New Point System to Earn Birth into the Kentucky Derby Announced

In one of the most essential developments in the storied history of the Kentucky Derby, Churchill Downs will abandon the graded stakes earnings criteria it has used since 1986 to determine which 20 horses get into America's Greatest Race.
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June 15, 2012 - PRLog -- Churchill Downs Inc. Chairman and CEO Bob Evans formally announced the significant change at 10 a.m. (EDT) during the company's annual meeting of shareholders at the racetrack's Triple Crown Room on the fifth floor of the Jockey Club Suites. A news conference in the same location with track officials followed the meeting's conclusion.

The new point system -- officially branded as the "Road to the Kentucky Derby" -- video will feature 36 stakes races overall and include 17 marquee events for three-year-old Thoroughbreds that comprise a compact, 10-week run up to the first Saturday in May to be known as the "Kentucky Derby Championship Series."

The change will be in effect for the 139th running of the $2 million Kentucky Derby on Saturday, May 4, 2013.

Also, the $1 million Kentucky Oaks, the Derby's three-year-old filly counterpart run on the day before the Derby on Friday, May 3, 2013, will adopt a similar point system for selecting its maximum of 14 starters.

The "Road to the Kentucky Derby" point system was created to establish a clear, practical and understandable path to the first leg of horse racing's Triple Crown, as opposed to the approximately 185 graded stakes races worldwide -- including 60 open races and another 43 races restricted to fillies in North America -- that counted toward the Derby selection under the previous horse race results eligibility process.

"Our primary driving motive is to create new fans for horse racing," Evans said. "We're implementing a more fan-friendly system that should create compelling drama and appeal to a wider customer base. Fans, as well as the owners and trainers of the horses, will know exactly which races are included and what races matter the most based on a sliding scale of points.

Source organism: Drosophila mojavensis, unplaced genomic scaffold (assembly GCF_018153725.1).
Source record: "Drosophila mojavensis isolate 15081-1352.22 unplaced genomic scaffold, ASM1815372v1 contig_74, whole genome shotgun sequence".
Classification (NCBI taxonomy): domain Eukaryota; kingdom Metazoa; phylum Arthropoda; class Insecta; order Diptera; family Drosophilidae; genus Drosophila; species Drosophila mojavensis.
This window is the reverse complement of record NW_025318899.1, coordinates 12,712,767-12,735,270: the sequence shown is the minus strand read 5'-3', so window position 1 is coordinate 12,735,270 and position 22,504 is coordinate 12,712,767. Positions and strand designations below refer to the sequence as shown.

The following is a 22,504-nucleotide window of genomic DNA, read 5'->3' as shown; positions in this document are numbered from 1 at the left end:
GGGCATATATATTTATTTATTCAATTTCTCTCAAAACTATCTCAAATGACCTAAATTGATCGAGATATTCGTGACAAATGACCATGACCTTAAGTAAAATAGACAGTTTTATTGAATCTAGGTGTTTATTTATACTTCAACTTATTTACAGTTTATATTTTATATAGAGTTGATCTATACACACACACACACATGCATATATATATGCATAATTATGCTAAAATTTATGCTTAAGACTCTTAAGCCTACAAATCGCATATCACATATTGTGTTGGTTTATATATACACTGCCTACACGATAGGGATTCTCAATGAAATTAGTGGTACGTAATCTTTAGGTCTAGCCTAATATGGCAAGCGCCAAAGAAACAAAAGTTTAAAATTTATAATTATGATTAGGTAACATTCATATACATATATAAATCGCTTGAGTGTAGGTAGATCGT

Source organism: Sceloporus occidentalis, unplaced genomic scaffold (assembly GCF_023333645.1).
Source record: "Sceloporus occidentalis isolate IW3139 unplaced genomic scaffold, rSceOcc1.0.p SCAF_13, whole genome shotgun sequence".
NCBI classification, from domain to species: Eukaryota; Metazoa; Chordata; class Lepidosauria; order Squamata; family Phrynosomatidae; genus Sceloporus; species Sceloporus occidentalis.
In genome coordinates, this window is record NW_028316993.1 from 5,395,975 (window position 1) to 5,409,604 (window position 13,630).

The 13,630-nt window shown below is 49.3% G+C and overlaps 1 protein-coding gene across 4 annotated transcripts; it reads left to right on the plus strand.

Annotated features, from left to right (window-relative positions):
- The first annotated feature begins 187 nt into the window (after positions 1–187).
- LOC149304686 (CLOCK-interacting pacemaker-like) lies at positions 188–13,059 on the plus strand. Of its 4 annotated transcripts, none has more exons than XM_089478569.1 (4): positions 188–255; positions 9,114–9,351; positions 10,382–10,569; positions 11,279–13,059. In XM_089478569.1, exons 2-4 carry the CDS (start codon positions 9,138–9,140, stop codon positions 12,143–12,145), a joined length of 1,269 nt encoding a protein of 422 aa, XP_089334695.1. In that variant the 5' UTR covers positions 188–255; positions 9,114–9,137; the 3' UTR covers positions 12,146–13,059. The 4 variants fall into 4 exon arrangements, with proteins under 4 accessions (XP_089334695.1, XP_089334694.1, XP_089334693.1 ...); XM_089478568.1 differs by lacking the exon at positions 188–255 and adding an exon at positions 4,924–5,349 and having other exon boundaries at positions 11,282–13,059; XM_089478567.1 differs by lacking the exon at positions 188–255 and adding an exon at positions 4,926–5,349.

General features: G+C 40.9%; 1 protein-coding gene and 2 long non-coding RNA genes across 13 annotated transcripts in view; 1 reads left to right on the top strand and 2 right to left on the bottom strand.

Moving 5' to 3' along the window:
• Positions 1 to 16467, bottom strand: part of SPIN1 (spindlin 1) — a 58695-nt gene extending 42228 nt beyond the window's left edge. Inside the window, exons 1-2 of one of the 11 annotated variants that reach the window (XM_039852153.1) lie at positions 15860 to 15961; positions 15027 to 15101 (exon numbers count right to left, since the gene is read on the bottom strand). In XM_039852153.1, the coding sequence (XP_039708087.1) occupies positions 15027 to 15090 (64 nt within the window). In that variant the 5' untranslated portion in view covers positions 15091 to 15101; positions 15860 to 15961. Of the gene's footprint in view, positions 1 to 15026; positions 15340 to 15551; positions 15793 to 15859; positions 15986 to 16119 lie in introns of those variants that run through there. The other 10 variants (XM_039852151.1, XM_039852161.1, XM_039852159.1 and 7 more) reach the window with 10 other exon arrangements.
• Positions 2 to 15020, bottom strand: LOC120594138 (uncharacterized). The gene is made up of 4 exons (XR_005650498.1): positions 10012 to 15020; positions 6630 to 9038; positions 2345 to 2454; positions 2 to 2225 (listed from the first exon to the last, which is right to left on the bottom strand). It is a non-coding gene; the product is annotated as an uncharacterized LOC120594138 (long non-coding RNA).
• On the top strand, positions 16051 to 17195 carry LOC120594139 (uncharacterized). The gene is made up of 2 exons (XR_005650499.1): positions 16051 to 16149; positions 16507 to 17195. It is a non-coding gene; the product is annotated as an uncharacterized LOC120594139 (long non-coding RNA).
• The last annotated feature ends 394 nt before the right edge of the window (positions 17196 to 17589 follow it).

"Additionally, the new system, which gives us greater stability, represents historical relevancy and helps to ensure our longstanding mission of assembling the finest group of three-year-olds in the starting gate for a race at the classic distance of 1 1/4 miles on the first Saturday in May. We want to maximize the quality of the Derby field and protect the integrity of the race, while respecting the tradition and relevance of paths taken to the race by previous Kentucky Derby winners and prominent starters."

The new "Road to the Kentucky Derby" series will be divided into two phases, each offering different points to the top four finishers of each race over geographically diverse historically significant paths:

* The "Kentucky Derby Prep Season" includes 19 races on dirt or synthetic surfaces over distances of at least one mile that are run between late September and late February. The lone exception is England's Royal Lodge, an international juvenile steppingstone that is carded at one mile on turf at Newmarket. These races traditionally serve as foundation-building races in advance of the "Kentucky Derby Championship Series." Points will be awarded to the top four finishers in each race on a 10-4-2-1 scale.

* The "Kentucky Derby Championship Series" is a three-part series of 17 marquee races on dirt or synthetic surfaces over distances of at least one mile that are traditionally run over a compact, 10-week run up to the first Saturday in May.

* The first leg, which mostly includes races that feed into the major Kentucky Derby launching pads, includes eight events -- the Risen Star (Fair Grounds), Fountain of Youth (Gulfstream Park), Gotham (Aqueduct), Tampa Bay Derby (Tampa Bay Downs), San Felipe (Santa Anita), Rebel (Oaklawn Park), Spiral (Turfway Park) and Sunland Derby (Sunland Park) -- with a 50-20-10-5 point scale.